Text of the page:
National Grammar Schools Association
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Bad news from Brighton… and elsewhere

5th October 2004

Extracts from a BBC News report dated 29 September 2004:

School selection 'to be reduced'
The government says it is going to take steps to reduce selection within the education system in England.

In a question-and-answer session with Labour conference delegates in Brighton, Mr Clarke [the education secretary] was challenged more than once on the issue of selection - which also sees children in some areas having the option of taking an 11-plus exam for grammar school places.

Mr Clarke said he believed the 11-plus was "quite the wrong way for anybody to be chosen to go to school in any way whatsoever. It does a disservice to all the children who go through that system." But he said there were "political issues" around the subject which – in Gloucester for instance – "generated tremendous power". [Plans by Labour and Lib-Dem councillors in Gloucester to reduce the number of grammar school places have been opposed by 82% of respondents to the ‘consultation’.]

He added: "I know it is controversial with some colleagues in the party and I can give the assurance however that we are moving, in response to the education select committee, to reduce the aspects of selection in the system. We steadily have to reduce it and that is the right way for us to go."

Later he said the response to the select committee "will have the effect of reducing the impact of selection within the system". That would be "in the fairly near future", he added.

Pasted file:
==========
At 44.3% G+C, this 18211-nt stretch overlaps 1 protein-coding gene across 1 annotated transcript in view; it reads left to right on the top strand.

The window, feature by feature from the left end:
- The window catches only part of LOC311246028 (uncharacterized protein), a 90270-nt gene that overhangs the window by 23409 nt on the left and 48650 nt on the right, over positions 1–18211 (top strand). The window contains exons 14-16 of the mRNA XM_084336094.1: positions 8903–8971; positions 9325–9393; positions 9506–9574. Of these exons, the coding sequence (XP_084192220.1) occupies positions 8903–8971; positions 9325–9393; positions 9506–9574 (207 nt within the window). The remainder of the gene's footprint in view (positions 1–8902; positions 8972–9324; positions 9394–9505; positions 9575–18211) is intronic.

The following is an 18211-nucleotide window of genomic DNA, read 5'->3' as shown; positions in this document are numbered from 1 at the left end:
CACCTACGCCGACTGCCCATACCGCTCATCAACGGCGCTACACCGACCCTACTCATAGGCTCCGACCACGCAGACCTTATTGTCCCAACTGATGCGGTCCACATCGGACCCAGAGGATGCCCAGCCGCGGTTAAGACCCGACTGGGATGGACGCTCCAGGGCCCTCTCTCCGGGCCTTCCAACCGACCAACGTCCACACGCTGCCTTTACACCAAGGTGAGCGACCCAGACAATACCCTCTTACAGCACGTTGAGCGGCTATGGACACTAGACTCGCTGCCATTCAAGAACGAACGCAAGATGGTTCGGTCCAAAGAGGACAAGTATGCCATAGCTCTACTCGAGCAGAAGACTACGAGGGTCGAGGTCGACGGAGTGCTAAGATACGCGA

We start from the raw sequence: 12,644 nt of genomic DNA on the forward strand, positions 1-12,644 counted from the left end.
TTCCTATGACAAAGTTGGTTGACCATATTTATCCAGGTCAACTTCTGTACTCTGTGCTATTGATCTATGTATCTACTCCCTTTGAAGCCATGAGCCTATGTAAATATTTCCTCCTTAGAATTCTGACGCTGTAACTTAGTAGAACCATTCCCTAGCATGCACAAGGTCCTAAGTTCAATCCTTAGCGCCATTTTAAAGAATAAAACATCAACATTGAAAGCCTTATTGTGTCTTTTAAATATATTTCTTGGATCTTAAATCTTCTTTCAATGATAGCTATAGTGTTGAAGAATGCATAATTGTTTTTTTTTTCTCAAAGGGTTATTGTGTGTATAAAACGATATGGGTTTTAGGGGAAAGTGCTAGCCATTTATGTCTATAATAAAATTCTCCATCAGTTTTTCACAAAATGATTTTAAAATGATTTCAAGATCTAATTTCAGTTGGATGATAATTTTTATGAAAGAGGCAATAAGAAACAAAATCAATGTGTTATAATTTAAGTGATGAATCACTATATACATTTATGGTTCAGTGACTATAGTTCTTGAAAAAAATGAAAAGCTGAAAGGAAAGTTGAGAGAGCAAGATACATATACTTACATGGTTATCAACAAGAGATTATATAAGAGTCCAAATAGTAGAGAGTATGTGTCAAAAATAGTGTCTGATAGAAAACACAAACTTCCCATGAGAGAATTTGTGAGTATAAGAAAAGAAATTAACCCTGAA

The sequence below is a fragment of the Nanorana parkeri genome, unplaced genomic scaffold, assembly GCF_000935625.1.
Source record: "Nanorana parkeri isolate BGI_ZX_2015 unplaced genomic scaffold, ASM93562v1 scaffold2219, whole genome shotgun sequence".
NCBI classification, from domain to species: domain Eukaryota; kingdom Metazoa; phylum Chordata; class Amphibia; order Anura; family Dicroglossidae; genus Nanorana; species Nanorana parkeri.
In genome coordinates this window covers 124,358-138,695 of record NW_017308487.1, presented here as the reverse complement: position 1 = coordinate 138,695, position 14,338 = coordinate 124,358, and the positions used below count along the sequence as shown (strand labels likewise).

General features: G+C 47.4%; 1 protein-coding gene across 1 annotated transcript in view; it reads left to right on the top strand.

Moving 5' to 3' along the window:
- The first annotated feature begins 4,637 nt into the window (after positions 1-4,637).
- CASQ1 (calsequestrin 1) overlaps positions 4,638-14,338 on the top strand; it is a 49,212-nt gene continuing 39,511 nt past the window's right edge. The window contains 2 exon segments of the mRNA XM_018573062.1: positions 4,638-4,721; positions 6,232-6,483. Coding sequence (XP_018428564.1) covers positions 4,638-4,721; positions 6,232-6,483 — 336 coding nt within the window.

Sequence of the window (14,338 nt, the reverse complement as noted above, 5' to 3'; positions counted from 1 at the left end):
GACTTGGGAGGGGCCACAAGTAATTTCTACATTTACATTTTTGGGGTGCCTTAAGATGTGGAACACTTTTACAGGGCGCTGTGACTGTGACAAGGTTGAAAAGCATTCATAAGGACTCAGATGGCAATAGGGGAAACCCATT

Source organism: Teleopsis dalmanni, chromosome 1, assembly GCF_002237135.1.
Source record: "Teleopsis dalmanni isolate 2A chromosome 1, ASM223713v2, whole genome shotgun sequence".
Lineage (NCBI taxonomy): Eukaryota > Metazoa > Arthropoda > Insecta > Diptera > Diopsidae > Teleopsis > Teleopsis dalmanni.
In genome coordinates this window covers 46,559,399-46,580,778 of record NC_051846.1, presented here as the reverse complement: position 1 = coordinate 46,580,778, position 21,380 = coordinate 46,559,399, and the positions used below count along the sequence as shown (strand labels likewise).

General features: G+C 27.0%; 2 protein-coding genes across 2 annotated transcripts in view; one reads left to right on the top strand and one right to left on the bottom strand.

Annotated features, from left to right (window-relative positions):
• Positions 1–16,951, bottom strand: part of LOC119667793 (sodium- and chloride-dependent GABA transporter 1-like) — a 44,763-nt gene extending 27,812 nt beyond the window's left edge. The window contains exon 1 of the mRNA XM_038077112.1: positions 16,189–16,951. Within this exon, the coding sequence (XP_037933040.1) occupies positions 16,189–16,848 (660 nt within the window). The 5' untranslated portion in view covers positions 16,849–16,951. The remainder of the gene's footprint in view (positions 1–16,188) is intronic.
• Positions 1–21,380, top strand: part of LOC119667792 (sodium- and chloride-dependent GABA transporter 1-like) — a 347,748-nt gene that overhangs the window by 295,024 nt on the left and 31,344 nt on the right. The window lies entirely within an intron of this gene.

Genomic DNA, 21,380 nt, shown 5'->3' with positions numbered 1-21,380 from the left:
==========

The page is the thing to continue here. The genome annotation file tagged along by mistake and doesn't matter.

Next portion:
On 3 October 2004, The Sunday Times reported that of the 17,000 pupils who achieved 3 As at A-level in 2002, 38% of them came from independent schools, 16% from grammar schools, 27.5% from ordinary state comprehensives and 13.6% from state sixth form colleges. So the very small proportion of youngsters educated in independent and grammar schools account for more than half those gaining 3 As at A-level. Hardly surprising, then, that only 57.6% of Cambridge University’s student intake is from state schools. By contrast, at Queen’s University, Belfast, where the school system has up to now been largely selective, almost 100% of the students come from state schools. Nevertheless, in pursuit of its policies for ‘inclusion’, the government’s new ‘fair access regulator’ for England and Wales will soon be able to fine universities up to £500,000, or withdraw their funding, if they offer places based on academic merit and fail to discriminate against high-achieving applicants from the best (independent or state) schools in favour of less well-qualified applicants from ineffective state schools.

On 4 October 2004, The Daily Telegraph reported that parents in Reading who want to send their child to a grammar school may end up with a ‘sink’ comprehensive under Government changes to school admissions procedures. These changes give more powers to Local Education Authorities and reduce individual schools’ influence over their admissions. So if parents nominate either of Reading’s single-sex grammar schools as their first preference, instead of the town’s only successful comprehensive school, failure to win a place at a grammar school will probably mean their child is destined for a ‘sink’ school. Rob Wilson, the Tory education spokesman on Labour-controlled Reading council, said: ‘In trying for the best, [families] could end up with the worst…This is detrimental to the grammar schools and detrimental to parental choice.’ Tim Charlesworth, chairman of education on the neighbouring Tory-controlled Wokingham council, said: ‘This is a Labour Party attempt to weaken grammar school education by a back door route. Having failed to win the argument against grammar schools in public, it is now resorting to deceit.’